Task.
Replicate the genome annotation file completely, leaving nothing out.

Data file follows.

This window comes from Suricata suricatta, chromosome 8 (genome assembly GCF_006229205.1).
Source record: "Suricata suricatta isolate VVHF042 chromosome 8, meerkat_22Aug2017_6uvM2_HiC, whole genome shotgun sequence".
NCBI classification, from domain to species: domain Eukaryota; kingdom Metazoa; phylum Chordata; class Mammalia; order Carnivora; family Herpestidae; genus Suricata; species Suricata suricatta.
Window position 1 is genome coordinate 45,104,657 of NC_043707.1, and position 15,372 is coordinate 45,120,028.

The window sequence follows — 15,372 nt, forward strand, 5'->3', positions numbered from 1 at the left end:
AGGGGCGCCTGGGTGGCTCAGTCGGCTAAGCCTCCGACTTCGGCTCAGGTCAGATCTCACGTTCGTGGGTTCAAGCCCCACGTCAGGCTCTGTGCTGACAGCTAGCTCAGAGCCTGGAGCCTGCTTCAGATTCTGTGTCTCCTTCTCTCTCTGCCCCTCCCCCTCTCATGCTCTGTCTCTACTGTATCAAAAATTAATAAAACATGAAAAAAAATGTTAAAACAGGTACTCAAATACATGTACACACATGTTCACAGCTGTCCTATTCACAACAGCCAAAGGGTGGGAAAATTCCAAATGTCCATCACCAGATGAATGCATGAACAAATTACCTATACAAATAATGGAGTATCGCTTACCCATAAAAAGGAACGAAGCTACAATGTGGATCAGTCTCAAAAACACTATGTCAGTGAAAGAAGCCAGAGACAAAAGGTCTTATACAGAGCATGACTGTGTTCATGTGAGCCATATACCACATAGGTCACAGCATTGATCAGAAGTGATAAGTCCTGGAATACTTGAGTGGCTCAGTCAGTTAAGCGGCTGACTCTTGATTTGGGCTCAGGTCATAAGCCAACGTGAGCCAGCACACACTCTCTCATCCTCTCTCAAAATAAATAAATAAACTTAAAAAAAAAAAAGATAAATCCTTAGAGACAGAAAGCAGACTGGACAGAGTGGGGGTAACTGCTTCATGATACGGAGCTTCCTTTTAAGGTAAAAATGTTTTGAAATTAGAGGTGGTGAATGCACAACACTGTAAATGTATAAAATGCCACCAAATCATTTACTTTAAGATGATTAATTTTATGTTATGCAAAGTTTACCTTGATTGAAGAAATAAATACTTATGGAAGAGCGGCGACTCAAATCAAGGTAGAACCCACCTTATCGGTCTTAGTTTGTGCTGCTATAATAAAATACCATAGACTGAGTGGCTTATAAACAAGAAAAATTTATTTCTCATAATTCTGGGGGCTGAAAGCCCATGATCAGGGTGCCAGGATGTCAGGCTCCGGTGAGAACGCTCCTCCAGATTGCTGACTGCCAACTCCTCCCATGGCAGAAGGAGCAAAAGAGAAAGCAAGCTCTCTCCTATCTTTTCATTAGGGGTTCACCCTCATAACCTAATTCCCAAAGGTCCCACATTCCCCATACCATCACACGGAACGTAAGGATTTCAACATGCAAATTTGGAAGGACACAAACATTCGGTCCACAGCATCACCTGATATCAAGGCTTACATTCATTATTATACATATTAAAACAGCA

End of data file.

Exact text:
This window comes from Suricata suricatta, chromosome 8 (genome assembly GCF_006229205.1).
Source record: "Suricata suricatta isolate VVHF042 chromosome 8, meerkat_22Aug2017_6uvM2_HiC, whole genome shotgun sequence".
NCBI classification, from domain to species: domain Eukaryota; kingdom Metazoa; phylum Chordata; class Mammalia; order Carnivora; family Herpestidae; genus Suricata; species Suricata suricatta.
Window position 1 is genome coordinate 45,104,657 of NC_043707.1, and position 15,372 is coordinate 45,120,028.

The window sequence follows — 15,372 nt, forward strand, 5'->3', positions numbered from 1 at the left end:
AGGGGCGCCTGGGTGGCTCAGTCGGCTAAGCCTCCGACTTCGGCTCAGGTCAGATCTCACGTTCGTGGGTTCAAGCCCCACGTCAGGCTCTGTGCTGACAGCTAGCTCAGAGCCTGGAGCCTGCTTCAGATTCTGTGTCTCCTTCTCTCTCTGCCCCTCCCCCTCTCATGCTCTGTCTCTACTGTATCAAAAATTAATAAAACATGAAAAAAAATGTTAAAACAGGTACTCAAATACATGTACACACATGTTCACAGCTGTCCTATTCACAACAGCCAAAGGGTGGGAAAATTCCAAATGTCCATCACCAGATGAATGCATGAACAAATTACCTATACAAATAATGGAGTATCGCTTACCCATAAAAAGGAACGAAGCTACAATGTGGATCAGTCTCAAAAACACTATGTCAGTGAAAGAAGCCAGAGACAAAAGGTCTTATACAGAGCATGACTGTGTTCATGTGAGCCATATACCACATAGGTCACAGCATTGATCAGAAGTGATAAGTCCTGGAATACTTGAGTGGCTCAGTCAGTTAAGCGGCTGACTCTTGATTTGGGCTCAGGTCATAAGCCAACGTGAGCCAGCACACACTCTCTCATCCTCTCTCAAAATAAATAAATAAACTTAAAAAAAAAAAAGATAAATCCTTAGAGACAGAAAGCAGACTGGACAGAGTGGGGGTAACTGCTTCATGATACGGAGCTTCCTTTTAAGGTAAAAATGTTTTGAAATTAGAGGTGGTGAATGCACAACACTGTAAATGTATAAAATGCCACCAAATCATTTACTTTAAGATGATTAATTTTATGTTATGCAAAGTTTACCTTGATTGAAGAAATAAATACTTATGGAAGAGCGGCGACTCAAATCAAGGTAGAACCCACCTTATCGGTCTTAGTTTGTGCTGCTATAATAAAATACCATAGACTGAGTGGCTTATAAACAAGAAAAATTTATTTCTCATAATTCTGGGGGCTGAAAGCCCATGATCAGGGTGCCAGGATGTCAGGCTCCGGTGAGAACGCTCCTCCAGATTGCTGACTGCCAACTCCTCCCATGGCAGAAGGAGCAAAAGAGAAAGCAAGCTCTCTCCTATCTTTTCATTAGGGGTTCACCCTCATAACCTAATTCCCAAAGGTCCCACATTCCCCATACCATCACACGGAACGTAAGGATTTCAACATGCAAATTTGGAAGGACACAAACATTCGGTCCACAGCATCACCTGATATCAAGGCTTACATTCATTATTATACATATTAAAACAGCA